The Big 4-0
40 Years of Nature on Tour
Gems, birds, fossils, ice age mammals, moths, nature art…the Canadian Museum of Nature (CMN) has been putting a cornucopia of natural treasures “on the road” for four decades.
Since 1973, with the first national travelling exhibition, Canadian Nature Art, the CMN has produced and toured more than 60 diverse shows. From St. John’s to Vancouver, Iqaluit to Pointe Pelee, millions of Canadians in every province and territory have encountered these expertly created exhibitions about the natural world.
Some of the Museum’s star travelling exhibitions have included Passionate Vision, a collection of photographs by Canadian astronaut Roberta Bondar, and Monarca—about the impressive monarch butterfly.
The Geee! in Genome was a multifaceted project that brought in Genome Canada and the Canadian Institutes of Health Research as key partners (with then prime minister Jean Chrétien attending the exhibition launch). This exhibition on the fundamentals of genomics was seen by over one million people. Although the full-sized show has been decommissioned, “Genome” lives on in the form of two “suitcase” exhibits.
Travelling exhibitions have offered a fitting opportunity to raise awareness across the country about CMN scientific research. A notable example of this is Ice Age Mammals, which features research by two palaeontologists, Dr. Richard Harington and Dr. Natalia Rybczynski. Launched in 2005, this popular and enduring show is nowhere near ready to be “iced”.
Canada’s Waterscapes—about our diverse aquatic ecosystems—reveals the expertise of Museum biologists: Dr. Kathy Conlan (Arctic ocean bottom-dwelling creatures), Dr. Jean-Marc Gagnon (St. Lawrence River invertebrates), Dr. André Martel (Rideau River mussels), and Paul Hamilton (lake diatoms). Touring for over three years now, it’s really made a “splash” across the country.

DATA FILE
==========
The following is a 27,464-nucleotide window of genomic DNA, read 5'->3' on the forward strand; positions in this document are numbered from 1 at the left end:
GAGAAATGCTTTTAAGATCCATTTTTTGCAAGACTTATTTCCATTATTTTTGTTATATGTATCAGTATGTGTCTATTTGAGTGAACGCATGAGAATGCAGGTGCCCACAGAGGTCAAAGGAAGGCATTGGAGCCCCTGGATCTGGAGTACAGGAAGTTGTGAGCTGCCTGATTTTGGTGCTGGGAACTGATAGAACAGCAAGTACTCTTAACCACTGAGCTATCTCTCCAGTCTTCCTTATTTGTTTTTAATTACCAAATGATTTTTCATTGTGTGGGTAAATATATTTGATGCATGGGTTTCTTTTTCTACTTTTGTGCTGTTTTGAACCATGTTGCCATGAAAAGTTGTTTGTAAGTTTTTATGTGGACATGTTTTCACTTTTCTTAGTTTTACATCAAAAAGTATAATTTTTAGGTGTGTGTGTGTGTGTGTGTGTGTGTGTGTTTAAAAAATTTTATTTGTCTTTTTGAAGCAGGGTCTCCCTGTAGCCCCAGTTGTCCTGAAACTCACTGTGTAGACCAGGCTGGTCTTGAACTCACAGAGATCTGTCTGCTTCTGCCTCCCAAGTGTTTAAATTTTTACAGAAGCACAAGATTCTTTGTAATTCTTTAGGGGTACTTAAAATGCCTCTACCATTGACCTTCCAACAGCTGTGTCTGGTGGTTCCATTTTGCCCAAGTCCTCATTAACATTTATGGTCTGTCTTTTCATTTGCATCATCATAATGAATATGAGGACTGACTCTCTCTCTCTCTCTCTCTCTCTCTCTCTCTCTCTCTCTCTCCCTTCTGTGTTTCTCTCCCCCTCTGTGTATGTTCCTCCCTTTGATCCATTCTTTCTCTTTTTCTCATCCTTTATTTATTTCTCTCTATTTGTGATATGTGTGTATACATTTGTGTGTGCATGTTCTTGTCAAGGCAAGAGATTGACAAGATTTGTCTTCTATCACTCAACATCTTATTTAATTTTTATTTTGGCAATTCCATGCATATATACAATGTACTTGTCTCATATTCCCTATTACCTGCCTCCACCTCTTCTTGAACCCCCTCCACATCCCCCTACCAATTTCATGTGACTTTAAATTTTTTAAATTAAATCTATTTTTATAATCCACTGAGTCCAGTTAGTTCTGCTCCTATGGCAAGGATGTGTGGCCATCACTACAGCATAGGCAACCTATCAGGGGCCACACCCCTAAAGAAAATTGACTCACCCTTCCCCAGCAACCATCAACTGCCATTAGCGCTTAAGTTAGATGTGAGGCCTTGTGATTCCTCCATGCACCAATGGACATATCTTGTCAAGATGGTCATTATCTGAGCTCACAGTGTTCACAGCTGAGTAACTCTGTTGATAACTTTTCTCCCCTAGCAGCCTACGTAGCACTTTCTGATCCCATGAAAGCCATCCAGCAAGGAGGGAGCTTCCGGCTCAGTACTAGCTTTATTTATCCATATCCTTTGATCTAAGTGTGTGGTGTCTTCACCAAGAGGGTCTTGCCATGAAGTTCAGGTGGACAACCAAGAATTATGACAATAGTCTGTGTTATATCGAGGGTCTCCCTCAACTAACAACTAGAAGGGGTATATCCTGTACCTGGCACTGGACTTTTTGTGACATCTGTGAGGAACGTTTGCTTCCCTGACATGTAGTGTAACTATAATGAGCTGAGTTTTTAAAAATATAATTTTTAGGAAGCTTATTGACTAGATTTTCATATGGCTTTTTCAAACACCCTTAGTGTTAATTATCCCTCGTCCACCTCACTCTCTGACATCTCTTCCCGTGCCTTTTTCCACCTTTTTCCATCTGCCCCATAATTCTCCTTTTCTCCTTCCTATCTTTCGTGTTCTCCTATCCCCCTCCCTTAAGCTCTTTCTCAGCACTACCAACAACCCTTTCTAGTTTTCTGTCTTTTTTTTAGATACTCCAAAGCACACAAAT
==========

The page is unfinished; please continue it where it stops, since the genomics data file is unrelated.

For smaller venues that can’t accommodate the full-sized shows, compact exhibitions such as Canadian Wildlife Photography of the Year or the information-packed kiosk on the Arctic called Sila: Clue in to Climate Change offer the natural solution.
Interestingly to note: While the CMN’s travelling exhibitions program officially dates back to 1973, mineral specimens were sent more than a century earlier to a famous event in history. Canadian minerals appeared at the Great Exhibition in London, England in 1851, earning much praise for both the splendid collection as well for the Museum’s founder, William Logan.
For more information about the Museum’s diverse and engaging travelling exhibitions, visit nature.ca/exhibition-rentals.